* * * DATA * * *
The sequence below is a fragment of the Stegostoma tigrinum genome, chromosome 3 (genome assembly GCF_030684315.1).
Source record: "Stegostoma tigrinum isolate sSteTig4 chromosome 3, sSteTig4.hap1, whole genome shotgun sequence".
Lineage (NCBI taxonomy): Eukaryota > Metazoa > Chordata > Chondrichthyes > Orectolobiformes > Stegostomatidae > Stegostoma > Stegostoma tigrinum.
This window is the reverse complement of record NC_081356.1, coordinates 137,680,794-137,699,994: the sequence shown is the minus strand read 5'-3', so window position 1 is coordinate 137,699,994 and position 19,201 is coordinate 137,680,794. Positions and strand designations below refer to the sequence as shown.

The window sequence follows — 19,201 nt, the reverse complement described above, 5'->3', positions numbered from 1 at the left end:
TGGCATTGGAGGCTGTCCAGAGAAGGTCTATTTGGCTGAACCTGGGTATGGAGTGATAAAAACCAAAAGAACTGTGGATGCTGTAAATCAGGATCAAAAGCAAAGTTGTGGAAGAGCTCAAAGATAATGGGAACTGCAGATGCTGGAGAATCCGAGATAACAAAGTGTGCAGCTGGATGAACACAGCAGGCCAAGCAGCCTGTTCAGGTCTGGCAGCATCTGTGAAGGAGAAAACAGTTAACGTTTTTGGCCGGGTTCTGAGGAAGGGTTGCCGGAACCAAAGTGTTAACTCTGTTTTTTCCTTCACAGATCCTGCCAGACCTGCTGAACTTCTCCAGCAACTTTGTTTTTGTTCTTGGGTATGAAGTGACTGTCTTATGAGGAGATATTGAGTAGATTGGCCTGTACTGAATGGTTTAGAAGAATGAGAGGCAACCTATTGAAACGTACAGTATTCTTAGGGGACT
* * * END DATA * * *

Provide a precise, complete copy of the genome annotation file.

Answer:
The sequence below is a fragment of the Stegostoma tigrinum genome, chromosome 3 (genome assembly GCF_030684315.1).
Source record: "Stegostoma tigrinum isolate sSteTig4 chromosome 3, sSteTig4.hap1, whole genome shotgun sequence".
Lineage (NCBI taxonomy): Eukaryota > Metazoa > Chordata > Chondrichthyes > Orectolobiformes > Stegostomatidae > Stegostoma > Stegostoma tigrinum.
This window is the reverse complement of record NC_081356.1, coordinates 137,680,794-137,699,994: the sequence shown is the minus strand read 5'-3', so window position 1 is coordinate 137,699,994 and position 19,201 is coordinate 137,680,794. Positions and strand designations below refer to the sequence as shown.

The window sequence follows — 19,201 nt, the reverse complement described above, 5'->3', positions numbered from 1 at the left end:
TGGCATTGGAGGCTGTCCAGAGAAGGTCTATTTGGCTGAACCTGGGTATGGAGTGATAAAAACCAAAAGAACTGTGGATGCTGTAAATCAGGATCAAAAGCAAAGTTGTGGAAGAGCTCAAAGATAATGGGAACTGCAGATGCTGGAGAATCCGAGATAACAAAGTGTGCAGCTGGATGAACACAGCAGGCCAAGCAGCCTGTTCAGGTCTGGCAGCATCTGTGAAGGAGAAAACAGTTAACGTTTTTGGCCGGGTTCTGAGGAAGGGTTGCCGGAACCAAAGTGTTAACTCTGTTTTTTCCTTCACAGATCCTGCCAGACCTGCTGAACTTCTCCAGCAACTTTGTTTTTGTTCTTGGGTATGAAGTGACTGTCTTATGAGGAGATATTGAGTAGATTGGCCTGTACTGAATGGTTTAGAAGAATGAGAGGCAACCTATTGAAACGTACAGTATTCTTAGGGGACT